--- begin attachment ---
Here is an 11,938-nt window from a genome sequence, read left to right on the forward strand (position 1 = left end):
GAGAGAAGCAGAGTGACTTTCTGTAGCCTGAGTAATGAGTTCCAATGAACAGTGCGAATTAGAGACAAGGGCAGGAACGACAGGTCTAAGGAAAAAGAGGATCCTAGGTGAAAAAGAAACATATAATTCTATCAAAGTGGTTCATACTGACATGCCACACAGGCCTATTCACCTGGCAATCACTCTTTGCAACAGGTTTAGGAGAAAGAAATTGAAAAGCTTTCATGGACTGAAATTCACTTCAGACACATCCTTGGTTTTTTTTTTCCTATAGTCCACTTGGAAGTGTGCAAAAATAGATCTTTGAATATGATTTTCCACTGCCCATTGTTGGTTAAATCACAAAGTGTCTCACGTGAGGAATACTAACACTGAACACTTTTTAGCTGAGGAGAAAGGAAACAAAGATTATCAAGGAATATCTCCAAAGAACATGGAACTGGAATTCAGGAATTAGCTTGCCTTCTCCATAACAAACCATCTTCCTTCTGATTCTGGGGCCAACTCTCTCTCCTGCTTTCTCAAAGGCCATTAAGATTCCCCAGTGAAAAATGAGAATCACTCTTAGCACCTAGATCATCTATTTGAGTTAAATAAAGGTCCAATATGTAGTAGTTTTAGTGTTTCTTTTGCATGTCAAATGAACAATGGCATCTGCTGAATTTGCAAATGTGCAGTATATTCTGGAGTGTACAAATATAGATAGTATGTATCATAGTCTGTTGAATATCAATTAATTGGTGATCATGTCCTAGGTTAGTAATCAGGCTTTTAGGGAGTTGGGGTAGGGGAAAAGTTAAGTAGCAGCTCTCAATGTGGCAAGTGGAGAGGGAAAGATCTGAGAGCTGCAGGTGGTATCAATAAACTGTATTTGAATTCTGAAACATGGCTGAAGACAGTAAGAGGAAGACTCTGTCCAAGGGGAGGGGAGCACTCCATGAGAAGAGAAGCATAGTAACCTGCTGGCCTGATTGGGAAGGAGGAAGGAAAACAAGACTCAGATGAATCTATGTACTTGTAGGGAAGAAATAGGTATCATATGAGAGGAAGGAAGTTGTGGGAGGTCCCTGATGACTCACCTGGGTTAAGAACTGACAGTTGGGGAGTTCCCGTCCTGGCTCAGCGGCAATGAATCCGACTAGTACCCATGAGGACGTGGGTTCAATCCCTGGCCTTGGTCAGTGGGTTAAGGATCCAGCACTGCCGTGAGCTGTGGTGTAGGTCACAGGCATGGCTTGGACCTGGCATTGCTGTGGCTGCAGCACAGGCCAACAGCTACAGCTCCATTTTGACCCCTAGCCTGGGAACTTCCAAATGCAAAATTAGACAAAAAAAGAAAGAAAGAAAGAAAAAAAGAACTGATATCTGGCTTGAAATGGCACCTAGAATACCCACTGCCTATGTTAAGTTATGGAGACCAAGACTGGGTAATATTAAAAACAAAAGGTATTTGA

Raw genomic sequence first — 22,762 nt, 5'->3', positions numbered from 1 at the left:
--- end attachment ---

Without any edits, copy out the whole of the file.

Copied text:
Here is an 11,938-nt window from a genome sequence, read left to right on the forward strand (position 1 = left end):
GAGAGAAGCAGAGTGACTTTCTGTAGCCTGAGTAATGAGTTCCAATGAACAGTGCGAATTAGAGACAAGGGCAGGAACGACAGGTCTAAGGAAAAAGAGGATCCTAGGTGAAAAAGAAACATATAATTCTATCAAAGTGGTTCATACTGACATGCCACACAGGCCTATTCACCTGGCAATCACTCTTTGCAACAGGTTTAGGAGAAAGAAATTGAAAAGCTTTCATGGACTGAAATTCACTTCAGACACATCCTTGGTTTTTTTTTTCCTATAGTCCACTTGGAAGTGTGCAAAAATAGATCTTTGAATATGATTTTCCACTGCCCATTGTTGGTTAAATCACAAAGTGTCTCACGTGAGGAATACTAACACTGAACACTTTTTAGCTGAGGAGAAAGGAAACAAAGATTATCAAGGAATATCTCCAAAGAACATGGAACTGGAATTCAGGAATTAGCTTGCCTTCTCCATAACAAACCATCTTCCTTCTGATTCTGGGGCCAACTCTCTCTCCTGCTTTCTCAAAGGCCATTAAGATTCCCCAGTGAAAAATGAGAATCACTCTTAGCACCTAGATCATCTATTTGAGTTAAATAAAGGTCCAATATGTAGTAGTTTTAGTGTTTCTTTTGCATGTCAAATGAACAATGGCATCTGCTGAATTTGCAAATGTGCAGTATATTCTGGAGTGTACAAATATAGATAGTATGTATCATAGTCTGTTGAATATCAATTAATTGGTGATCATGTCCTAGGTTAGTAATCAGGCTTTTAGGGAGTTGGGGTAGGGGAAAAGTTAAGTAGCAGCTCTCAATGTGGCAAGTGGAGAGGGAAAGATCTGAGAGCTGCAGGTGGTATCAATAAACTGTATTTGAATTCTGAAACATGGCTGAAGACAGTAAGAGGAAGACTCTGTCCAAGGGGAGGGGAGCACTCCATGAGAAGAGAAGCATAGTAACCTGCTGGCCTGATTGGGAAGGAGGAAGGAAAACAAGACTCAGATGAATCTATGTACTTGTAGGGAAGAAATAGGTATCATATGAGAGGAAGGAAGTTGTGGGAGGTCCCTGATGACTCACCTGGGTTAAGAACTGACAGTTGGGGAGTTCCCGTCCTGGCTCAGCGGCAATGAATCCGACTAGTACCCATGAGGACGTGGGTTCAATCCCTGGCCTTGGTCAGTGGGTTAAGGATCCAGCACTGCCGTGAGCTGTGGTGTAGGTCACAGGCATGGCTTGGACCTGGCATTGCTGTGGCTGCAGCACAGGCCAACAGCTACAGCTCCATTTTGACCCCTAGCCTGGGAACTTCCAAATGCAAAATTAGACAAAAAAAGAAAGAAAGAAAGAAAAAAAGAACTGATATCTGGCTTGAAATGGCACCTAGAATACCCACTGCCTATGTTAAGTTATGGAGACCAAGACTGGGTAATATTAAAAACAAAAGGTATTTGA

Raw genomic sequence first — 22,762 nt, 5'->3', positions numbered from 1 at the left: